Over the next month, we’re celebrating technology and innovation in a new series called Bright Sparks. As part of the series, we’re bringing back some of our favourite articles about the people and ideas that are changing the world with technology.

Like most teenagers in the 1990s, Aleksey Krupnyk spent much of his free time playing computer games. Unlike the other teenagers though this Ukrainian gamer eventually made a living shooting virtual bad guys. By 2003, when he was 23, he had won his first big electronic sports tournament. The prize? A laptop, which he promptly sold for $1,430 — that was a lot of Ukrainian hryvnia at the time. “That’s crazy money,” he said. “I could buy a car here.”

When Krupnyk first started competing for money, the electronic sports industry — video gamers competing against other video gamers — was still in its infancy. He made a decent living, earning $33,500 from tournament wins and collecting about $2,000 a month from sponsors at his peak in 2011.

Four players made more than $1.73m in 2015.

As the popularity of “eSports” has grown, so too has the prize and sponsorship money plus the job opportunities. According to E-Sports Earnings, four players made more than $1.73m in 2015, while many others earned more than $100,000 in income.

While eSports still has a long way to go before it becomes as mainstream as basketball or football, SuperData Research, a New York-based company that tracks the sector, said that the global eSports market will grow from from $748m today to $1.9bn by the end of 2018. In 2015 some 188 million people watched games being played online and on TV, up from 71.5 million in 2013.

The global eSports market will grow from $748m today to $1.9bn by the end of 2018.

The market’s booming for several reasons: there are more people playing games than ever before (worldwide games sales reached $114bn in 2015);  gamers can compete against each other over the Internet; and advertisers, eager to target the coveted 18-to-35-year old demographic, have started funding competitions, said Joost van Dreunen, SuperData’s CEO.

Going pro

There are hundreds of gamers who consider themselves to be professional players and that number will only grow, said Ralf Reichert based in Cologne, a managing director with Turtle Entertainment, a company that runs and promotes major eSports competitions and leagues.

Like in other sports, many players only make a small sum — 300 of 500 players listed on the E-Sports Earnings website made less than $50,000 in tournament winnings in 2015 — but as the industry matures there will be more opportunities to earn a higher income, he said.

The average person completes about 100 actions per minute during a game, but professionals average between 350 and 500.

Going from playing in your bedroom to tournament success takes many hours of practice, immense skill and fast fingers, said van Dreunen. The average person completes about 100 actions per minute during a game, but professionals average between 350 and 500. Winning the games themselves — League of Legends, StarCraft II, Dota 2­, mostly multiplayer action adventure games — requires quick thinking and well-thought-out strategies.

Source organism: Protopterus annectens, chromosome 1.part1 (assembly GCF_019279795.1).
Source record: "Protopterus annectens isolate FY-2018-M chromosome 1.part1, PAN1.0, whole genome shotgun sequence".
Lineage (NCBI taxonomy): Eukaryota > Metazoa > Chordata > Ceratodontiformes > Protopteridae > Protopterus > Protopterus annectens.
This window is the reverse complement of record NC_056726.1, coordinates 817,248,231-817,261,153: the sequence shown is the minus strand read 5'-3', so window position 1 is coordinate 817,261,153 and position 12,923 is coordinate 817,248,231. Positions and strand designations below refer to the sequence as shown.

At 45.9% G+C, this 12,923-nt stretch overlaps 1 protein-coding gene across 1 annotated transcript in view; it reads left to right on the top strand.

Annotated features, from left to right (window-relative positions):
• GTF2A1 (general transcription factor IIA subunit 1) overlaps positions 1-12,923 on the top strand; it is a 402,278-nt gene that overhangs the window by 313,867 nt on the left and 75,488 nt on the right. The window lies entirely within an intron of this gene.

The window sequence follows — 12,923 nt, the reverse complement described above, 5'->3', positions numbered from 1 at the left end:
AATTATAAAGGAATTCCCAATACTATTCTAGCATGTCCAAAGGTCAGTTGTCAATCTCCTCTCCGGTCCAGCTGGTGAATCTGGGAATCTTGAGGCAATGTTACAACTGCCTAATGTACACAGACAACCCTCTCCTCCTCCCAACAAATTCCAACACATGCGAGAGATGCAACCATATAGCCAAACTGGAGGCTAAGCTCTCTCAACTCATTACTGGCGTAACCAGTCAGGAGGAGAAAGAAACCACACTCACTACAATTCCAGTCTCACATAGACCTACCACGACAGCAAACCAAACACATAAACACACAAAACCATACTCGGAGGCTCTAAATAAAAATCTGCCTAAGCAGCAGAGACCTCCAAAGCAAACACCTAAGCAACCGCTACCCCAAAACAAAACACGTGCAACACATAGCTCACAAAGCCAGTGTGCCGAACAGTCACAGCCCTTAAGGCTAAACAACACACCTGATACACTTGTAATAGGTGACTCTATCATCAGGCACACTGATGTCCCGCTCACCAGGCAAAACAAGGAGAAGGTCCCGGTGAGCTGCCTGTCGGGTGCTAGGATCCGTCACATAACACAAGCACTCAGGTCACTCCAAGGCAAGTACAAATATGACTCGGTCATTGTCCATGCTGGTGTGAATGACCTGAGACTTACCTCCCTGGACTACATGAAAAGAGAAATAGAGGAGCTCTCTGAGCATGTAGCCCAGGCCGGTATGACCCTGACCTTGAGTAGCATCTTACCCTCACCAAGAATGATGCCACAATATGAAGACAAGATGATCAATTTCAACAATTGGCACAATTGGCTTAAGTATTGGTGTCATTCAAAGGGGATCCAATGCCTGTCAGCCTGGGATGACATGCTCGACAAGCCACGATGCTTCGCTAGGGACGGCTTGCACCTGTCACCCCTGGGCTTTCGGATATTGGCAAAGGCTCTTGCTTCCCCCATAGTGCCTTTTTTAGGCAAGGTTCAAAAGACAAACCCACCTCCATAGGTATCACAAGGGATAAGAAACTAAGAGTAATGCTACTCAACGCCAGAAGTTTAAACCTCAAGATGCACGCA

It’s not unlike chess, albeit with a lot more speed. “It’s like if ice hockey and chess had a baby,” said van Dreunen. “It’s fast, it’s twitchy, but it’s also about the bigger picture — you see an opponent do something and you have to provide a response to that.”

Climbing the ladder

There’s one route to making money in this sport: win, win and win some more. In the Ukraine, Krupnyk didn’t have a computer at home so he joined a PC club in his home town. As he got better at his game — StarCraft Broodwar, the predecessor to StarCraft II —he began beating other club members. He’d then get invited to play people from different clubs and he’d beat them too. He then started competing online against players in South Korea, considered the birthplace of eSports, and won those games as well.

To really make it to the top, though, you need to join a team. Similar to other sports, managers and scouts look for top players to sign contracts and then they fly them out to all of the biggest tournaments. Krupnyk signed his first deal in 2004. He only earned about $100 a month at the time, but eventually joined another team where he made $24,000 a year, not including tournament winnings.

The appeal of eSports is that it’s a global industry so anyone from anywhere can make it.

The appeal of eSports is that it’s a global industry so anyone from anywhere can make it. However, while South Korea is still a hotbed of gaming, it’s America, Europe and Asia that are growing the most, said van Dreunen. He points out that eSports-related investments topped $321m in Asia in 2015, about $100m more than North America. 

More than just gaming

Professional gaming isn’t a long-term career. The popularity of games often changes and when that happens your income can drop dramatically. The long hours aren’t conducive to having a family, said Krupnyk, who competes much less since he’s had a child.  

Fortunately, there are other gaming-related jobs to be had. Krupnyk now works for Twitch.TV, an online community for gamers, as partnership manager.

Reichert’s company has 400 employees around the world and it currently has about 40 job openings. He needs everything a typical media company would need — marketers, TV hosts and production professionals, league operators, accountants, finance people.

Even though competing itself has a shelf-life, those who start gaming never really quit. “Once you become pro-gamer,” said Krupnyk, “you stay pro-gamer all of your life.

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